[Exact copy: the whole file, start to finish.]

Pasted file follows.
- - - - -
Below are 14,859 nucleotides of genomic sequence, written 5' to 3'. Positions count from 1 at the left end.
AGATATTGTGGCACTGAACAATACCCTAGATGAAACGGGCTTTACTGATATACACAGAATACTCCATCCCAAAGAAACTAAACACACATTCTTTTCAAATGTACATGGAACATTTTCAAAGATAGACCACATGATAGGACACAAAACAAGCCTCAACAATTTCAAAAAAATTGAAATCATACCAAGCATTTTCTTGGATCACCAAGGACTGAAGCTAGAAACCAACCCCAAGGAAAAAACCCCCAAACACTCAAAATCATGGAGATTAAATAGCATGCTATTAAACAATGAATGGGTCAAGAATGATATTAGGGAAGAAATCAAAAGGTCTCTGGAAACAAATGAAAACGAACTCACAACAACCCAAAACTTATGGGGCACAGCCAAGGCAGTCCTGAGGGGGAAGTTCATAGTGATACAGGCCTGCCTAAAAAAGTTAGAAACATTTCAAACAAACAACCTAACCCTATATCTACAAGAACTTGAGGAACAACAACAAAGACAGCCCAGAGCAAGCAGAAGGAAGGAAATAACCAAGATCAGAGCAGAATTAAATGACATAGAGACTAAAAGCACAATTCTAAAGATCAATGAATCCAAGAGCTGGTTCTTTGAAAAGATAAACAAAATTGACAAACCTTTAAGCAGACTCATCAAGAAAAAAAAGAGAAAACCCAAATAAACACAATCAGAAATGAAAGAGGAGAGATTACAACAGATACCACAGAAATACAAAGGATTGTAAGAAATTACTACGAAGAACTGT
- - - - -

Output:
Below are 14,859 nucleotides of genomic sequence, written 5' to 3'. Positions count from 1 at the left end.
AGATATTGTGGCACTGAACAATACCCTAGATGAAACGGGCTTTACTGATATACACAGAATACTCCATCCCAAAGAAACTAAACACACATTCTTTTCAAATGTACATGGAACATTTTCAAAGATAGACCACATGATAGGACACAAAACAAGCCTCAACAATTTCAAAAAAATTGAAATCATACCAAGCATTTTCTTGGATCACCAAGGACTGAAGCTAGAAACCAACCCCAAGGAAAAAACCCCCAAACACTCAAAATCATGGAGATTAAATAGCATGCTATTAAACAATGAATGGGTCAAGAATGATATTAGGGAAGAAATCAAAAGGTCTCTGGAAACAAATGAAAACGAACTCACAACAACCCAAAACTTATGGGGCACAGCCAAGGCAGTCCTGAGGGGGAAGTTCATAGTGATACAGGCCTGCCTAAAAAAGTTAGAAACATTTCAAACAAACAACCTAACCCTATATCTACAAGAACTTGAGGAACAACAACAAAGACAGCCCAGAGCAAGCAGAAGGAAGGAAATAACCAAGATCAGAGCAGAATTAAATGACATAGAGACTAAAAGCACAATTCTAAAGATCAATGAATCCAAGAGCTGGTTCTTTGAAAAGATAAACAAAATTGACAAACCTTTAAGCAGACTCATCAAGAAAAAAAAGAGAAAACCCAAATAAACACAATCAGAAATGAAAGAGGAGAGATTACAACAGATACCACAGAAATACAAAGGATTGTAAGAAATTACTACGAAGAACTGT